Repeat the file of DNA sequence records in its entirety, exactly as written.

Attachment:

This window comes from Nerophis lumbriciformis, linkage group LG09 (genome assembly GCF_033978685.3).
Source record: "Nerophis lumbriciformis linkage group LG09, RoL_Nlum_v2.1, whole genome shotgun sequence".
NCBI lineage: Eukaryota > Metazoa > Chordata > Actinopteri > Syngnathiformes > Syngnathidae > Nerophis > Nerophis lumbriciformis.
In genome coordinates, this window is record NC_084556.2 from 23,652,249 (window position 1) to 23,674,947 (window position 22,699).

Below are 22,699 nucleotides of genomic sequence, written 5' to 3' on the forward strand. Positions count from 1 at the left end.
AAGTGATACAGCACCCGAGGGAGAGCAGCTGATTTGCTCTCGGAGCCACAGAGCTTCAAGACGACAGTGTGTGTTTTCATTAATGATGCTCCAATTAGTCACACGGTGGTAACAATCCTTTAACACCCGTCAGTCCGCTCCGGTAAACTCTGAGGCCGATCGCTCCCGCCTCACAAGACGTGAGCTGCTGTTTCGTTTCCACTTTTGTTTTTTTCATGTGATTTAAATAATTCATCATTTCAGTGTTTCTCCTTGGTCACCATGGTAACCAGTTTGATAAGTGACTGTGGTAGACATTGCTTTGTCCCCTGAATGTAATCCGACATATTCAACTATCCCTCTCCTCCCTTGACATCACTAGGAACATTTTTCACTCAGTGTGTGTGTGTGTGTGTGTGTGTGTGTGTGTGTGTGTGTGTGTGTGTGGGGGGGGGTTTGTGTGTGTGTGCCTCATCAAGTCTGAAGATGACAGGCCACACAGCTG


This window comes from Nerophis lumbriciformis, linkage group LG09 (genome assembly GCF_033978685.3).
Source record: "Nerophis lumbriciformis linkage group LG09, RoL_Nlum_v2.1, whole genome shotgun sequence".
NCBI lineage: Eukaryota > Metazoa > Chordata > Actinopteri > Syngnathiformes > Syngnathidae > Nerophis > Nerophis lumbriciformis.
In genome coordinates, this window is record NC_084556.2 from 23,652,249 (window position 1) to 23,674,947 (window position 22,699).

Below are 22,699 nucleotides of genomic sequence, written 5' to 3' on the forward strand. Positions count from 1 at the left end.
AAGTGATACAGCACCCGAGGGAGAGCAGCTGATTTGCTCTCGGAGCCACAGAGCTTCAAGACGACAGTGTGTGTTTTCATTAATGATGCTCCAATTAGTCACACGGTGGTAACAATCCTTTAACACCCGTCAGTCCGCTCCGGTAAACTCTGAGGCCGATCGCTCCCGCCTCACAAGACGTGAGCTGCTGTTTCGTTTCCACTTTTGTTTTTTTCATGTGATTTAAATAATTCATCATTTCAGTGTTTCTCCTTGGTCACCATGGTAACCAGTTTGATAAGTGACTGTGGTAGACATTGCTTTGTCCCCTGAATGTAATCCGACATATTCAACTATCCCTCTCCTCCCTTGACATCACTAGGAACATTTTTCACTCAGTGTGTGTGTGTGTGTGTGTGTGTGTGTGTGTGTGTGTGTGTGTGTGTGGGGGGGGGTTTGTGTGTGTGTGCCTCATCAAGTCTGAAGATGACAGGCCACACAGCTG